Compare that with an electric motor, powered by the worst possible electric generator - a coal fired plant. In MD, this means about 2.1 lbs per kWh produced. So even in the worse case, I've cut my emissions in half. Since the average for MD is .7 lbs per kWh, I've cut it by 80%, even if I wasn't buying just renewable energy.

I doubt I'll ever find out the carbon cost of producing the Yanmar based powertrain vs the one I'm installing. One thing is certain - the ongoing carbon cost of using the system is far less than the one I replaced. And the fuel is *way* cheaper.
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Re: Electric Conversion log for Kahleesea

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The option the utilities give you to 'select" a generating source is a bit of a sham. They have a given amount of renewable generating capacity. It goes into the grid and gets used by everyone that's connected. Those electrons don't go to you because you signed up for that program. Any charge for the program is just a way to fund the renewable energy program.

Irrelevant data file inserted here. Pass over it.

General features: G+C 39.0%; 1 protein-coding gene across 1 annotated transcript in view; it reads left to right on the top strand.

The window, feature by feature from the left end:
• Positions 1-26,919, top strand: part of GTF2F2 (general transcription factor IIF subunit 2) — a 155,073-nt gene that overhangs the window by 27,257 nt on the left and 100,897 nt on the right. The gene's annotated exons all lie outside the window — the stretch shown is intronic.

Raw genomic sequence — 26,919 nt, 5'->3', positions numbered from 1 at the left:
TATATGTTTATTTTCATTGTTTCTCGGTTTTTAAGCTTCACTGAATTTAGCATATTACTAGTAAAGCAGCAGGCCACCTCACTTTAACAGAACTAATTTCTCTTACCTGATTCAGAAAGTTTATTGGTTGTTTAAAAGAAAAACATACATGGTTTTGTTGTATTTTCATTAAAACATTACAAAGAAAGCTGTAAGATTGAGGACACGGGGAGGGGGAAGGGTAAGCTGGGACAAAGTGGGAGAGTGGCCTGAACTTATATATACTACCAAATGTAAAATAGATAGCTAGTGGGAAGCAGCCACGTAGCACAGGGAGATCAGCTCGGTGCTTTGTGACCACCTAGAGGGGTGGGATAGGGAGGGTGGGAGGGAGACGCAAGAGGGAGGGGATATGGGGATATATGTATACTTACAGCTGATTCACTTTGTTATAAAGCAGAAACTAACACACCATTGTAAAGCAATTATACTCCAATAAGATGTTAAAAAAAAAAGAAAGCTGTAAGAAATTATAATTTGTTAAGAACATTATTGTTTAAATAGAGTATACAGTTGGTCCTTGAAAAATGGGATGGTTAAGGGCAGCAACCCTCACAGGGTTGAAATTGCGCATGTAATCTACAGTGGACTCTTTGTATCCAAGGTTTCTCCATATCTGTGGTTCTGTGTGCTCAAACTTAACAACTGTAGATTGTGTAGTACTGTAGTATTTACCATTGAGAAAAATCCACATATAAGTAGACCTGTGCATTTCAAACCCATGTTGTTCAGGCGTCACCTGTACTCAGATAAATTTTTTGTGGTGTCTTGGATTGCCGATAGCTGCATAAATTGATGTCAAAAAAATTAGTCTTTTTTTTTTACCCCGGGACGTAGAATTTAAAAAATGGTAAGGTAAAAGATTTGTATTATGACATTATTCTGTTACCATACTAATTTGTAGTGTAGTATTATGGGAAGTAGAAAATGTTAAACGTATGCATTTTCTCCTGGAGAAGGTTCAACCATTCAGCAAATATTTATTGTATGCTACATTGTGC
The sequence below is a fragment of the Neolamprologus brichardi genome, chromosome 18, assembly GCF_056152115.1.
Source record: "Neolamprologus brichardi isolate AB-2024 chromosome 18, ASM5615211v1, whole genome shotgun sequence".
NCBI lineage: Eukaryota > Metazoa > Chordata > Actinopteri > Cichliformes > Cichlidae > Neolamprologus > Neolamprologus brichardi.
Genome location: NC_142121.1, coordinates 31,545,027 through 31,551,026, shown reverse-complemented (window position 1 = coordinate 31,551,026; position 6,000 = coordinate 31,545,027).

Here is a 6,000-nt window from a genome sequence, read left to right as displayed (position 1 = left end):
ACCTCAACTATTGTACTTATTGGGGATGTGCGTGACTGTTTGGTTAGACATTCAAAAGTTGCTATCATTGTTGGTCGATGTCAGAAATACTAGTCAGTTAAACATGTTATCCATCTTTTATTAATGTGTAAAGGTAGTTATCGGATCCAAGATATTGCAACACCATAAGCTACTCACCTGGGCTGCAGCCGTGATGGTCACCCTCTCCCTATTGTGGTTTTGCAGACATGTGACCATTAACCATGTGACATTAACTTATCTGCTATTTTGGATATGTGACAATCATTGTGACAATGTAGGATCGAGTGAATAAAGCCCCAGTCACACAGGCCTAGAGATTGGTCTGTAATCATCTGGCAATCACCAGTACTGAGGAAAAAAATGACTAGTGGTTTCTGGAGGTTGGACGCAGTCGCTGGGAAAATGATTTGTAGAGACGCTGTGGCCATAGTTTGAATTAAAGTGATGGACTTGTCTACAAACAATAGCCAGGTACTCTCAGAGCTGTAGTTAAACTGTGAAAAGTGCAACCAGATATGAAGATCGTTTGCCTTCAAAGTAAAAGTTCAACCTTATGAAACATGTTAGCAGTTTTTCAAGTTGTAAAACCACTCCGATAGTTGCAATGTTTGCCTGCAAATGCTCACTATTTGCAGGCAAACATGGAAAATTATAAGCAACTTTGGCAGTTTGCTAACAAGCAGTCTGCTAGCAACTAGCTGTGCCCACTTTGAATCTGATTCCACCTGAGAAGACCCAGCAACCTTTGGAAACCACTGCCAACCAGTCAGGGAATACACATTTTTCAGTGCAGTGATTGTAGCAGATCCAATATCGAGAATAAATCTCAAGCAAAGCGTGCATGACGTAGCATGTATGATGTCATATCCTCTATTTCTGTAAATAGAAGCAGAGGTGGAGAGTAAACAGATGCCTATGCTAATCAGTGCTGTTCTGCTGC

And boatsurgeon's comment about the impact of the production, shipping, replacement and and (hopefully) recycling of the batteries is valid.
While I agree that all of the electrons generated go into the grid, I don't think the selection of renewable energy is a sham. When you select an energy source, what actually happens is that you are buying energy from a middleman, a retail provider. He has already gone out and purchased the output from various generation sources, and that middleman sells you the power at retail. The utility just delivers the power to you; they aren't generally allowed to own generation sources anymore.

So when you purchase renewable energy, you are actually repurchasing power through a middleman. The more renewable energy that is demanded, the more it will create a market for that product, which will then displace more conventionally-generated power on the grid. If your goal is to ultimately displace fossil fuels with renewables, we have a looooong way to go. However, the market for renewables keeps going up, and the share of renewables on the grid is increasing. In some areas where hydro and nuclear power are available, the market share is I believe over 40%. I know, nukes aren't renewable - but they are "non-fossil". Ironic, no?
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post #40 of 271 Old 01-03-2019
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Re: Electric Conversion log for Kahleesea

I commend you on the work you are doing to get electrified. I hope I can find an electric outboard when my gas engine bites the dust.